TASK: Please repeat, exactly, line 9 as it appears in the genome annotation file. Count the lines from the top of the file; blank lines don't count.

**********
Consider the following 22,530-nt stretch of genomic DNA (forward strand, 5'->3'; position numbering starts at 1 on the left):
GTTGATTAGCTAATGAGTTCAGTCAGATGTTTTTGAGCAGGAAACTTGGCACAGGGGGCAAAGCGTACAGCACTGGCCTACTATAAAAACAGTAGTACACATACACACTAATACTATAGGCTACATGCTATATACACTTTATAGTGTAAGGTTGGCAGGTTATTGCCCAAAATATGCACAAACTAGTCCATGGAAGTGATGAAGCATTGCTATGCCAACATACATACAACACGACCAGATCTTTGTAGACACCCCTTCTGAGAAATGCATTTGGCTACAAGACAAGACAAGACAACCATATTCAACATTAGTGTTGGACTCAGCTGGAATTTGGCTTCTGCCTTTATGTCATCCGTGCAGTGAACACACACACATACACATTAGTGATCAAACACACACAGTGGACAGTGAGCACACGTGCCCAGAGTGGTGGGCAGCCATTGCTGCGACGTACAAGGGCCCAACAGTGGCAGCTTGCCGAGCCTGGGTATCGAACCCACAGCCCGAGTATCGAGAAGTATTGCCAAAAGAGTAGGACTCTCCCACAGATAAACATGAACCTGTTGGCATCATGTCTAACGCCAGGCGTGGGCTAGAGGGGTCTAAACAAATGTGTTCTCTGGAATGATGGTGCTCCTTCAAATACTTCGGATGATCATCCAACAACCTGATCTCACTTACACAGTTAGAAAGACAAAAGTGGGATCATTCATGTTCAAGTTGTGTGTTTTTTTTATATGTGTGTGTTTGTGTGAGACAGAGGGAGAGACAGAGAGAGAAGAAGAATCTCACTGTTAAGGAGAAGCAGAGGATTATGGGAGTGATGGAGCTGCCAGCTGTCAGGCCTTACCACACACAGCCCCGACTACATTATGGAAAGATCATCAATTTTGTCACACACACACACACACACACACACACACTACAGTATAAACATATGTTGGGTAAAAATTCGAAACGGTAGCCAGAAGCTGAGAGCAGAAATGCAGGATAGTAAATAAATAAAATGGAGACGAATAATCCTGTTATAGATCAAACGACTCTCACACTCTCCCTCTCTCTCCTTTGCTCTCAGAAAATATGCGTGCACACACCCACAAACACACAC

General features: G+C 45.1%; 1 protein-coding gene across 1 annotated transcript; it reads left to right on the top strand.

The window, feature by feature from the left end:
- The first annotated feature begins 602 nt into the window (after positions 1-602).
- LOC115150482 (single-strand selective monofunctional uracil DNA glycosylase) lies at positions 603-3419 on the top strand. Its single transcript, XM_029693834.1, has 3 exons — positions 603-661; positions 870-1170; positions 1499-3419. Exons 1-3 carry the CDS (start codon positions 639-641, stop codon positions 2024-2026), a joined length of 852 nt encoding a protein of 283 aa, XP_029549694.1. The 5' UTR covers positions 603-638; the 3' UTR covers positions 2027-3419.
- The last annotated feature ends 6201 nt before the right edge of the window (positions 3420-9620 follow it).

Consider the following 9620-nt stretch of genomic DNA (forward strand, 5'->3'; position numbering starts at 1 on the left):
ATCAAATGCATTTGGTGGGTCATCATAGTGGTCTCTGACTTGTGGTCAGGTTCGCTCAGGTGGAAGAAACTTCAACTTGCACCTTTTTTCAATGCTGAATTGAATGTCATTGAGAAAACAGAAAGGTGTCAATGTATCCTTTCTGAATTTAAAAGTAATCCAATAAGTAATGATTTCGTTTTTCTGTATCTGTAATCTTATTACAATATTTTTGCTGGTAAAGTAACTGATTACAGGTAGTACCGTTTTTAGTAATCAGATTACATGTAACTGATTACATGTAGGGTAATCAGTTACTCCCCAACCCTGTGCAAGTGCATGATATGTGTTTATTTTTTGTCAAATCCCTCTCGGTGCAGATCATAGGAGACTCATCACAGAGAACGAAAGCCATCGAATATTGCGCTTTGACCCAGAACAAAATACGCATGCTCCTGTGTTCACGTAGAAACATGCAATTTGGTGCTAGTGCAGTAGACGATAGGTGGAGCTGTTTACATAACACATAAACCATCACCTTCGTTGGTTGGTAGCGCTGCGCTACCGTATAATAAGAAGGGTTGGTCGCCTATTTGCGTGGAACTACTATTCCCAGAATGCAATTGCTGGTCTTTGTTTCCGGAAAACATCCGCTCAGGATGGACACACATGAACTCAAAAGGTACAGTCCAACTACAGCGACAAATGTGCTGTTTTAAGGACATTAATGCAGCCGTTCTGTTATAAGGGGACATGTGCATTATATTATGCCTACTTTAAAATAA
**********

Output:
ATCAAATGCATTTGGTGGGTCATCATAGTGGTCTCTGACTTGTGGTCAGGTTCGCTCAGGTGGAAGAAACTTCAACTTGCACCTTTTTTCAATGCTGAATTGAATGTCATTGAGAAAACAGAAAGGTGTCAATGTATCCTTTCTGAATTTAAAAGTAATCCAATAAGTAATGATTTCGTTTTTCTGTATCTGTAATCTTATTACAATATTTTTGCTGGTAAAGTAACTGATTACAGGTAGTACCGTTTTTAGTAATCAGATTACATGTAACTGATTACATGTAGGGTAATCAGTTACTCCCCAACCCTGTGCAAGTGCATGATATGTGTTTATTTTTTGTCAAATCCCTCTCGGTGCAGATCATAGGAGACTCATCACAGAGAACGAAAGCCATCGAATATTGCGCTTTGACCCAGAACAAAATACGCATGCTCCTGTGTTCACGTAGAAACATGCAATTTGGTGCTAGTGCAGTAGACGATAGGTGGAGCTGTTTACATAACACATAAACCATCACCTTCGTTGGTTGGTAGCGCTGCGCTACCGTATAATAAGAAGGGTTGGTCGCCTATTTGCGTGGAACTACTATTCCCAGAATGCAATTGCTGGTCTTTGTTTCCGGAAAACATCCGCTCAGGATGGACACACATGAACTCAAAAGGTACAGTCCAACTACAGCGACAAATGTGCTGTTTTAAGGACATTAATGCAGCCGTTCTGTTATAAGGGGACATGTGCATTATATTATGCCTACTTTAAAATAA